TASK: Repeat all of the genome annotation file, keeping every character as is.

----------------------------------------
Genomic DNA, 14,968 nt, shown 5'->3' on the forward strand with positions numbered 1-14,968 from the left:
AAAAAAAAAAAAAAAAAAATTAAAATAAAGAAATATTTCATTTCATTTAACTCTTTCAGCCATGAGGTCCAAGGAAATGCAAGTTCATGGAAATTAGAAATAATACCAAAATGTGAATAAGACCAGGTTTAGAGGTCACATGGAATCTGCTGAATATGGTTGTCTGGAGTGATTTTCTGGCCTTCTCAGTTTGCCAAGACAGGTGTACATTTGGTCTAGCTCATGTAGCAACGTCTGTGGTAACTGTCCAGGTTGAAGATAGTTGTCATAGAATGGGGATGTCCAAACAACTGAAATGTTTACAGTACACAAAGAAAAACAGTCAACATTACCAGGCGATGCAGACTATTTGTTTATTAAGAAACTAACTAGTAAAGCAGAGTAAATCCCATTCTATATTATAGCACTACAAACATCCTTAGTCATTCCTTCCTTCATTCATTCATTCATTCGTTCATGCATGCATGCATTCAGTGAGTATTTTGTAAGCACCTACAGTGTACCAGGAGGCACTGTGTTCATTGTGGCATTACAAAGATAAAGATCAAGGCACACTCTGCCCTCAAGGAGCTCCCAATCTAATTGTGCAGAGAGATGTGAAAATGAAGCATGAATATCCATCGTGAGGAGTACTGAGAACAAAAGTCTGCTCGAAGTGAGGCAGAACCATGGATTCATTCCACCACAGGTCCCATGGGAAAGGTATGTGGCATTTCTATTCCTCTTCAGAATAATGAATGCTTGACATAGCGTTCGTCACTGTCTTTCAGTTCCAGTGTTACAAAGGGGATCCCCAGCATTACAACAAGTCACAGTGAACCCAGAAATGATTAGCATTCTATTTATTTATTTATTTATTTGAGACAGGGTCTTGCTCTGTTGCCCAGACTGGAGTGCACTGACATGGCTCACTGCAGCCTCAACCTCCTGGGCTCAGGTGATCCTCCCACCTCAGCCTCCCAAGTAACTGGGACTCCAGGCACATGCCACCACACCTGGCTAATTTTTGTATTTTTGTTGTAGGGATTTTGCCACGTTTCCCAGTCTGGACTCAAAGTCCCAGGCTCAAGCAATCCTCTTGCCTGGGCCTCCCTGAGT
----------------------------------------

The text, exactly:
Genomic DNA, 14,968 nt, shown 5'->3' on the forward strand with positions numbered 1-14,968 from the left:
AAAAAAAAAAAAAAAAAAATTAAAATAAAGAAATATTTCATTTCATTTAACTCTTTCAGCCATGAGGTCCAAGGAAATGCAAGTTCATGGAAATTAGAAATAATACCAAAATGTGAATAAGACCAGGTTTAGAGGTCACATGGAATCTGCTGAATATGGTTGTCTGGAGTGATTTTCTGGCCTTCTCAGTTTGCCAAGACAGGTGTACATTTGGTCTAGCTCATGTAGCAACGTCTGTGGTAACTGTCCAGGTTGAAGATAGTTGTCATAGAATGGGGATGTCCAAACAACTGAAATGTTTACAGTACACAAAGAAAAACAGTCAACATTACCAGGCGATGCAGACTATTTGTTTATTAAGAAACTAACTAGTAAAGCAGAGTAAATCCCATTCTATATTATAGCACTACAAACATCCTTAGTCATTCCTTCCTTCATTCATTCATTCATTCGTTCATGCATGCATGCATTCAGTGAGTATTTTGTAAGCACCTACAGTGTACCAGGAGGCACTGTGTTCATTGTGGCATTACAAAGATAAAGATCAAGGCACACTCTGCCCTCAAGGAGCTCCCAATCTAATTGTGCAGAGAGATGTGAAAATGAAGCATGAATATCCATCGTGAGGAGTACTGAGAACAAAAGTCTGCTCGAAGTGAGGCAGAACCATGGATTCATTCCACCACAGGTCCCATGGGAAAGGTATGTGGCATTTCTATTCCTCTTCAGAATAATGAATGCTTGACATAGCGTTCGTCACTGTCTTTCAGTTCCAGTGTTACAAAGGGGATCCCCAGCATTACAACAAGTCACAGTGAACCCAGAAATGATTAGCATTCTATTTATTTATTTATTTATTTGAGACAGGGTCTTGCTCTGTTGCCCAGACTGGAGTGCACTGACATGGCTCACTGCAGCCTCAACCTCCTGGGCTCAGGTGATCCTCCCACCTCAGCCTCCCAAGTAACTGGGACTCCAGGCACATGCCACCACACCTGGCTAATTTTTGTATTTTTGTTGTAGGGATTTTGCCACGTTTCCCAGTCTGGACTCAAAGTCCCAGGCTCAAGCAATCCTCTTGCCTGGGCCTCCCTGAGT